The end of 2014 was an intense time for us. I was incredibly busy with work, including several trips around North America and one to Asia. Braden was offered a job in Hong Kong, and we quietly explored that possibility as our wedding date neared. Before the end of November he had accepted a position in HK and a couple weeks later, in early December, we got married. Six weeks later Braden moved to Hong Kong. I gave my notice at my job in Vancouver, sold our apartment and vehicles, and moved back in with my parents until my move to Hong Kong just after Easter, 2015.
Rather than ending my job on an earlier date and getting paid out for vacation days owed, I technically remained employed for several weeks after I stopped working and was “on vacation”. This extended my benefits and seemed like a strategic way to finish up my time living in Canada. My boss graciously allowed me to keep my work cell phone (which was my only cell phone number and point of contact) until I moved to Hong Kong, as I was still technically employed, and he knew it would make my life easier.
And then, a couple days before I moved to Hong Kong – literally one of my very last days in the country and one of the last days I would ever have that phone number – I got a call from an unknown number. I answered and of course it was Edward. He hadn’t forgotten about my loan, he had the money, and he wanted to meet. We coordinated a time later that day at a Starbucks near my parents’ house.
I arrived at Starbucks and I JUST KNEW he would be there this time. I believe so strongly that I was meant to meet up with him before I moved to Hong Kong and lost that phone number for ever (not that he knew any of that). I walked through the door, and there was Edward waiting for me. He thanked me again, and handed me $50, explaining how complicated his situation had been over the last year. He felt terrible that it had taken him so long to pay me back and gave me another $20 for interest so I could go for lunch on him. He insisted, I took the cash, and of course I haven’t seen or heard from him since.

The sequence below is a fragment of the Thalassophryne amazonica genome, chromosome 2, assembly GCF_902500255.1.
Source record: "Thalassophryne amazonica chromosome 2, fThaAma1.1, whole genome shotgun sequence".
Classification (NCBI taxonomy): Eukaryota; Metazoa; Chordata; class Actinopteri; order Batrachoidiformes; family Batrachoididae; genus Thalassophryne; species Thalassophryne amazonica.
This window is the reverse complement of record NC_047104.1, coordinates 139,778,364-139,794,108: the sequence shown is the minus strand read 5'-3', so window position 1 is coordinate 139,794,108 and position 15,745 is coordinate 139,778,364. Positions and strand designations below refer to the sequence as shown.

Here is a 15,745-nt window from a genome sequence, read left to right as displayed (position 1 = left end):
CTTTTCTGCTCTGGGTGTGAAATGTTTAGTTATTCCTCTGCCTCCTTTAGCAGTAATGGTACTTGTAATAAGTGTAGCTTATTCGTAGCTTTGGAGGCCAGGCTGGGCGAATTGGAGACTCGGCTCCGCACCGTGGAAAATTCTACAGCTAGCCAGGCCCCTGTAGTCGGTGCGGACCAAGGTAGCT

This story isn’t about getting paid back, even though I think it’s pretty incredible that I did get that money returned. And it’s not even about getting EXTRA money, as kind as that gesture was. I share this story for a couple reason. First, I was reminded of it recently by a friend who posted on Instagram about a backpack she bought for a homeless man and his joy at her seemingly simple act. It warmed my heart to read her story and reminded me of Edward. You never know how an act of kindness will affect someone else.
Secondly, I recently saw on LinkedIn a suggestion for an interview question “Tell me your proudest accomplishment”. What an awesome question! I thought about what my answer might be and while this certainly isn’t my absolute proudest accomplishment, I think it’s fair to put it on the list of good deeds I’ve done. It was nice to reflect on things I’m proud of and kindnesses I have extended.
And lastly, I LOVE that everything came together in just the right way, with the most incredible timing, to close the circle on this IOU. There is no doubt in my mind that all of those events – the loan, the many failed attempts to get me the money, and the eventual payback – happened for a reason, even if I’m still not sure what that reason was. The universe brought Edward and I together; I gave him money, he paid me back. And then my life continued and so did his.
For whatever reason, after several years without a single thought about any of this, it all popped into my mind a few times over just a couple days, and that seemed like a sign. Maybe the universe wanted me to tell my story about Edward. So here I am, many years later, on the other side of the world, telling you the tale of a $50 IOU given in a Port Coquitlam Costco.
It might sound strange, but I would like to think Edward’s somewhere telling his side of the story, too.
*I changed Edward’s name because goodness knows the world is small and maybe he wouldn’t like me sharing any of this.